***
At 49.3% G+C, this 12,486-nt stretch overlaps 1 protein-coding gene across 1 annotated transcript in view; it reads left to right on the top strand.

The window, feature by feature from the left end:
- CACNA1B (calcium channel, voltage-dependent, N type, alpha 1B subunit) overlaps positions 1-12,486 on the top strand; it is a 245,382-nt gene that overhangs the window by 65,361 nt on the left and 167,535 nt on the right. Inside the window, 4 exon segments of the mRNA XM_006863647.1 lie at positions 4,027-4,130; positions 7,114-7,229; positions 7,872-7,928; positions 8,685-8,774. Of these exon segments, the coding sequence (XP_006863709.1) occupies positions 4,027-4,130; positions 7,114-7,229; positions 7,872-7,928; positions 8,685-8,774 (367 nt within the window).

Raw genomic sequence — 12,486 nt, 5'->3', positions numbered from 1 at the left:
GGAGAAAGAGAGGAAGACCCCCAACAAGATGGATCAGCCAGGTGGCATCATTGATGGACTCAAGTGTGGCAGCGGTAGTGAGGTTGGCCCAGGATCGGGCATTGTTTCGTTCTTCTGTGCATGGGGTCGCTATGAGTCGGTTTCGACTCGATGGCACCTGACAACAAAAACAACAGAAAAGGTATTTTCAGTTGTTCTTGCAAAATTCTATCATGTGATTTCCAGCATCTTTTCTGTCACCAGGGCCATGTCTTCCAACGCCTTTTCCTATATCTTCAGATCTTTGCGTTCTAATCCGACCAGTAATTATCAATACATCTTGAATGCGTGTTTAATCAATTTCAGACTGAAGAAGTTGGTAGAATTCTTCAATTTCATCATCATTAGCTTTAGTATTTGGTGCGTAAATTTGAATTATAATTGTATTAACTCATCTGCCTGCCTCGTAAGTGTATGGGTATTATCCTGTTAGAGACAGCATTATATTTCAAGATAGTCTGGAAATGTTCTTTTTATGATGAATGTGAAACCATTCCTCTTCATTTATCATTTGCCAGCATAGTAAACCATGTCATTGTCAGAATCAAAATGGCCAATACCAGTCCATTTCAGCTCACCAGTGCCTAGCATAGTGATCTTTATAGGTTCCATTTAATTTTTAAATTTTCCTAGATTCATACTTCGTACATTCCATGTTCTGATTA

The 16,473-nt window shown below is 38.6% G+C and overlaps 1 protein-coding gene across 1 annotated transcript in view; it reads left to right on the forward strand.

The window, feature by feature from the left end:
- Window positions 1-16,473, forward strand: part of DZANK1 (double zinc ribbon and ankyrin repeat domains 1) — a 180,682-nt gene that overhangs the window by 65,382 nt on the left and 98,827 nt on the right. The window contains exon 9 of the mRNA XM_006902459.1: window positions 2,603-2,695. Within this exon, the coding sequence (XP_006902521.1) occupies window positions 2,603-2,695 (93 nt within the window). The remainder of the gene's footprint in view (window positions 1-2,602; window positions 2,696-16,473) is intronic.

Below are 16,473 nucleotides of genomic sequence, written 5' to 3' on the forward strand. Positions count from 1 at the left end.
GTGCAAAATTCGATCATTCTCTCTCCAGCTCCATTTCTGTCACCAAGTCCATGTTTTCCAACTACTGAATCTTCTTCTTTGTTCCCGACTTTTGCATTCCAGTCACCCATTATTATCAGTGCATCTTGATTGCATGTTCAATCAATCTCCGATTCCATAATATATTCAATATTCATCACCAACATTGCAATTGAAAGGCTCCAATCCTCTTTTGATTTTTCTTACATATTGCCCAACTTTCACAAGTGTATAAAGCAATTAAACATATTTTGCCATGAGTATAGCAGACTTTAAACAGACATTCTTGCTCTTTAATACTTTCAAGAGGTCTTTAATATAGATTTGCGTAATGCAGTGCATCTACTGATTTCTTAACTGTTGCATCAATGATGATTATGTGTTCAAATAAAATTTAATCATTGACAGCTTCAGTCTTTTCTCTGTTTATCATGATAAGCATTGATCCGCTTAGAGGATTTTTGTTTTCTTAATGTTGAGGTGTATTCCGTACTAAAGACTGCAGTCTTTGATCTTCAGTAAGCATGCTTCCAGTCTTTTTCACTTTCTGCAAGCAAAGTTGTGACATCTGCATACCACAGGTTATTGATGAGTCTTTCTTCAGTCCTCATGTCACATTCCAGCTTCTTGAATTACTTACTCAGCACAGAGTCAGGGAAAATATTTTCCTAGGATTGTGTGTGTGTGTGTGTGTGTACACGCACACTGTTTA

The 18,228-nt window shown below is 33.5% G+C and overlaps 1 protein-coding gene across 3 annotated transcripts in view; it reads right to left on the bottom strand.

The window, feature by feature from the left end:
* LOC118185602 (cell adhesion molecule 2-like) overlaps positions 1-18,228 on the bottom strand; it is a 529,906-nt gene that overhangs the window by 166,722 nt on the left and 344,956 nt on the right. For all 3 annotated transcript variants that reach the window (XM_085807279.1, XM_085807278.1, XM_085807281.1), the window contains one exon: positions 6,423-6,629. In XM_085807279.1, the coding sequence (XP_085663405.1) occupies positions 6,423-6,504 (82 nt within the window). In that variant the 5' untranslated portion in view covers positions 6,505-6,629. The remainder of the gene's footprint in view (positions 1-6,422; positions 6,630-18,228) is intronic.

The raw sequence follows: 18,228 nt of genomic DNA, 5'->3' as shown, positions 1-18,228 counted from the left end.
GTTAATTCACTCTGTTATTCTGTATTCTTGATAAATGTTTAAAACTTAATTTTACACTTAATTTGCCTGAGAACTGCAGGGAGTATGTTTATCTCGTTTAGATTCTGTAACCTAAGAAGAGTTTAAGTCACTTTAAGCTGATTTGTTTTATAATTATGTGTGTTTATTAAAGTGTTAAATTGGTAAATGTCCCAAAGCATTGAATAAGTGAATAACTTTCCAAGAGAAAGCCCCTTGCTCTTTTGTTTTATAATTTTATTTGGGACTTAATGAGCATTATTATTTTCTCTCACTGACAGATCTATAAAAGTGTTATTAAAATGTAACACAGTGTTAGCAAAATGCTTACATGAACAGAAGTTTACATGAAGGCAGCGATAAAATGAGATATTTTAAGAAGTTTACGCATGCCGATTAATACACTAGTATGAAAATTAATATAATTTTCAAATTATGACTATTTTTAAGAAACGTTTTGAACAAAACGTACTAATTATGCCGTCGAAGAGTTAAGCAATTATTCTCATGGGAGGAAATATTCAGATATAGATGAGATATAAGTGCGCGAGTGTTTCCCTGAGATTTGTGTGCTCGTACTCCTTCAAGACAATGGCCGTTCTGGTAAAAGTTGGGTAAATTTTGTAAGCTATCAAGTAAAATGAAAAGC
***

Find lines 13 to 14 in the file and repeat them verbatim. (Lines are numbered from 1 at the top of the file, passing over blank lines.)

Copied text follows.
* LOC118185602 (cell adhesion molecule 2-like) overlaps positions 1-18,228 on the bottom strand; it is a 529,906-nt gene that overhangs the window by 166,722 nt on the left and 344,956 nt on the right. For all 3 annotated transcript variants that reach the window (XM_085807279.1, XM_085807278.1, XM_085807281.1), the window contains one exon: positions 6,423-6,629. In XM_085807279.1, the coding sequence (XP_085663405.1) occupies positions 6,423-6,504 (82 nt within the window). In that variant the 5' untranslated portion in view covers positions 6,505-6,629. The remainder of the gene's footprint in view (positions 1-6,422; positions 6,630-18,228) is intronic.

The raw sequence follows: 18,228 nt of genomic DNA, 5'->3' as shown, positions 1-18,228 counted from the left end.